Prudence Prevails: Fifth Circuit Supports Narrow Reading of Liability under the Migratory Bird Treaty Act
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The U.S. Court of the Appeals for the Fifth Circuit recently ruled that the criminal prohibition on killing or injuring birds under the Migratory Bird Treaty Act (“MBTA”) “only prohibits intentional acts (not omissions) that directly (not indirectly or accidentally) kill migratory birds.” The appellate court reversed a criminal conviction under the MBTA for the deaths of migratory birds that had become trapped in uncovered equalization tanks containing oil and wastewater. In so doing, the Fifth Circuit solidified the split among federal courts over the appropriate interpretation of an unlawful “taking” under the MBTA when commercial operations inadvertently impact birds. In the process, it significantly increased the likelihood of the Supreme Court taking up the issue in the not-too-distant future. And it further cast doubt on a recently-announced regulatory initiative of the U.S. Fish & Wildlife Service (“FWS”) to create “incidental take permits” under the MBTA covering commercial operations’ impacts on migratory birds.
Originally enacted in 1918 to prevent the overhunting and poaching of migratory birds, the MBTA makes it a crime to “take” any migratory bird “by any means and in any manner.” The statute’s protections are far-reaching, covering virtually every bird species found in the U.S. The Act authorizes the Interior Department to issue regulations governing the issuance of permits for the taking of migratory birds in certain circumstances. Nevertheless those permits generally are not available for commercial activities that incidentally take migratory birds. FWS has not developed a permitting program for activities that might result in the unintentional, incidental taking of migratory birds associated with the operation of projects such as industrial facilities. Consequently, whether a business is prosecuted for the unintentional or incidental take of a migratory bird has depended solely on “prosecutorial discretion,” with inconsistent results throughout the country and across different industry sectors.
While historically the U.S. reserved criminal actions under the MBTA for intentional takes by hunters and trappers, more recently the government has begun initiating such actions against otherwise lawful commercial activities that impact migratory birds. These cases have arisen in connection with power plants, transmission lines, oil and gas facilities, chemical plants, timber harvesting, and wind farms, despite that the associated bird deaths were incidental to authorized operations. The result has been heated disagreement between FWS and the regulated community, and subsequently among the federal courts, over whether incidental takes of birds may be prosecuted as strict liability crimes under the MBTA. The Fifth Circuit’s ruling will add fuel to the fire.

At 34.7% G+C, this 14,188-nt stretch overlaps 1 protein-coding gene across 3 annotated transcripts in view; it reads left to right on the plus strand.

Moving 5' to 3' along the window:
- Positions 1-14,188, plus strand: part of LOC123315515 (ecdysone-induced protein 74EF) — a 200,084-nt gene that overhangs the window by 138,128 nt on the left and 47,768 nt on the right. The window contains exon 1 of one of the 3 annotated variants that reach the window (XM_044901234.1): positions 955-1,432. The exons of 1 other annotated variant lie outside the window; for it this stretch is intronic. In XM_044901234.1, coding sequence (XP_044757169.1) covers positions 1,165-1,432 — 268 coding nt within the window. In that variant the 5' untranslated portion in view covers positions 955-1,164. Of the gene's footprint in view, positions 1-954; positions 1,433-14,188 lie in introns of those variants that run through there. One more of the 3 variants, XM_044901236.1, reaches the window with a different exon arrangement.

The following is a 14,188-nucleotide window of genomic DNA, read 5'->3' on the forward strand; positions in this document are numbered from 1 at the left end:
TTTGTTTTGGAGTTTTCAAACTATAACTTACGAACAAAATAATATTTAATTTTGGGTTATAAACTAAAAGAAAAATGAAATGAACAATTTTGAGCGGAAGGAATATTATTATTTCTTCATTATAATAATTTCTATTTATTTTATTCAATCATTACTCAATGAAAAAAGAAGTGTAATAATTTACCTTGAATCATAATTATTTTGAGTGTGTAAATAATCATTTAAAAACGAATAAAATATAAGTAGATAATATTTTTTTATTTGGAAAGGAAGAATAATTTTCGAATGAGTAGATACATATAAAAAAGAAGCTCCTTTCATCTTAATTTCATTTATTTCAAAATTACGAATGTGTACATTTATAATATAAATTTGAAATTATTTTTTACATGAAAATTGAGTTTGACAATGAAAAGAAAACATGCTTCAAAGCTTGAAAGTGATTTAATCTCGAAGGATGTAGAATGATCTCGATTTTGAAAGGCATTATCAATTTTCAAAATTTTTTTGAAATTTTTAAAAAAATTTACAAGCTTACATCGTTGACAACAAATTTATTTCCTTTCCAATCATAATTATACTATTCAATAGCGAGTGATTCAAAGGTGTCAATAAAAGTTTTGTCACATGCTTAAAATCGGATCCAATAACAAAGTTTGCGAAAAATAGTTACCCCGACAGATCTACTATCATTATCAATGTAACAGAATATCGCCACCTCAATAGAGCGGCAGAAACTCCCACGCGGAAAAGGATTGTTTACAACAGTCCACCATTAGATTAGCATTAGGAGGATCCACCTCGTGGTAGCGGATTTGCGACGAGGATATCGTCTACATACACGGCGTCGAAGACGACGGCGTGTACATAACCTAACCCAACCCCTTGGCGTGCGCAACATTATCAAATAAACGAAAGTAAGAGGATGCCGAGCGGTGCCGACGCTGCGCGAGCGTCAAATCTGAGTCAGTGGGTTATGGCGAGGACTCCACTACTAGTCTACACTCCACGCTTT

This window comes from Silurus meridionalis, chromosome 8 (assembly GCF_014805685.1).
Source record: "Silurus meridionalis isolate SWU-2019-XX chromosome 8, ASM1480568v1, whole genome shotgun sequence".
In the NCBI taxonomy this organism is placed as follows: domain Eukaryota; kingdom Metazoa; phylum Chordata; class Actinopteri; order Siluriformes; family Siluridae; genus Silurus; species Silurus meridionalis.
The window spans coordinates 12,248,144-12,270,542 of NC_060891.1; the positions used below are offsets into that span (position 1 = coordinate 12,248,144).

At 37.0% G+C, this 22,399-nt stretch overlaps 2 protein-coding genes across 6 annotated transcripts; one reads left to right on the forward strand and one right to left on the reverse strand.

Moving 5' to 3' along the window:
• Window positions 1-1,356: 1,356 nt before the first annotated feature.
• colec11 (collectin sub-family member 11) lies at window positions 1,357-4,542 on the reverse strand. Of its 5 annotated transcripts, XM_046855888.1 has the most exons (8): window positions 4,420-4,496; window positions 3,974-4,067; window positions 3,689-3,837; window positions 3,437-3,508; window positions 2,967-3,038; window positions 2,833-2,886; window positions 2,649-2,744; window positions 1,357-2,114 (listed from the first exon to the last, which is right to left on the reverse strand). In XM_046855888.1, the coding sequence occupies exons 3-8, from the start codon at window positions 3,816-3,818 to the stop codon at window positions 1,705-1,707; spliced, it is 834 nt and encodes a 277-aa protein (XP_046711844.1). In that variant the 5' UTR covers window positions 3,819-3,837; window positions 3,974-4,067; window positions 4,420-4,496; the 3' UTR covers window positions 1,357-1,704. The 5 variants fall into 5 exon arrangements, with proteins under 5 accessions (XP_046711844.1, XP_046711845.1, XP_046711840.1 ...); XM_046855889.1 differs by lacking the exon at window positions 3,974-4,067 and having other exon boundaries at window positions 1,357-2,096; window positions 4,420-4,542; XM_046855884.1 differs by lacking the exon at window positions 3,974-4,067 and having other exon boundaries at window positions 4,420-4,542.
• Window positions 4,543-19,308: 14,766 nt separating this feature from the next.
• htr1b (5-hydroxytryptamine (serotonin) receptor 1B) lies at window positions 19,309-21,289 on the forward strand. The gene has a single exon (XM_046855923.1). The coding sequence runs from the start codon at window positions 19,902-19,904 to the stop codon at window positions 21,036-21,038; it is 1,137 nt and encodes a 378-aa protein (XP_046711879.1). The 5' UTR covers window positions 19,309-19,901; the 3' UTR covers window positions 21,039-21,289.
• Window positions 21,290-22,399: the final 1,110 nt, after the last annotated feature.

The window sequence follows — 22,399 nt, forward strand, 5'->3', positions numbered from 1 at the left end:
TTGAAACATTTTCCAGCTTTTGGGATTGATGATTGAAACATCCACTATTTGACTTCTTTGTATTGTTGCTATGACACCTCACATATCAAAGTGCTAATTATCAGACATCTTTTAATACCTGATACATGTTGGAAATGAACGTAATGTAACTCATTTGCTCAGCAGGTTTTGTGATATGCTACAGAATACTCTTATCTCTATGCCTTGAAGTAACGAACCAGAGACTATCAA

The Fifth Circuit’s opinion holds that, despite its strict liability nature, the MBTA criminalizes only an affirmative act to “take” a migratory bird. That was not present where birds simply landed in uncovered tanks. The Court further reasoned that interpreting “taking” to include omissions – such as the failure to cover industrial tanks – that indirectly result in the death of birds could produce absurd results (for example, treating a domestic cat’s predatory behavior as a taking), and Congress would have made its intent unmistakable before exposing unsuspecting citizens to criminal liability for unintentional acts.
The implications of the Fifth Circuit’s ruling are significant. As a preliminary matter, the decision further deepens the divide among the federal appellate courts over the application of the MBTA. With its ruling, the Court joined the Eighth and Ninth Circuits in concluding that the statute does not criminalize unintentional, involuntary acts and instead requires intentionality causing direct impacts to birds. On the other side, the Second and Tenth Circuits believe that the MBTA is a strict strict liability statute and that it supports criminal prosecutions of individuals and companies whose legitimate activities accidentally or indirectly take birds – with the only safeguard being the prosecutorial leanings of the government at any given time. The issue now is fully ripe for Supreme Court review.
This new court decision also dilutes FWS’s recent interest in developing an MBTA incidental take permit program and accompanying environmental review under the National Environmental Policy Act as recently announced. The government already allows limited incidental taking under the MBTA for certain military and other activities; the government is now considering a broad-based incidental take permit available to a range of industry sectors, akin to regulations under the Endangered Species Act and Bald and Golden Eagle Protection Act. Such regulations, however, would be unnecessary if these incidental takes of migratory birds do not violate the MBTA in the first instance. In the meantime, project proponents and operators must look to the law of the jurisdiction in which their activities are located to understand the scope of potential MBTA liability, as well as the requirements of other potentially implicated species laws, in conjunction with their current or planned activities on private or public lands.
For more information on this MBTA development or its implications for a specific project, please contact the authors or any member of our Endangered Species and Wildlife Protection practice group.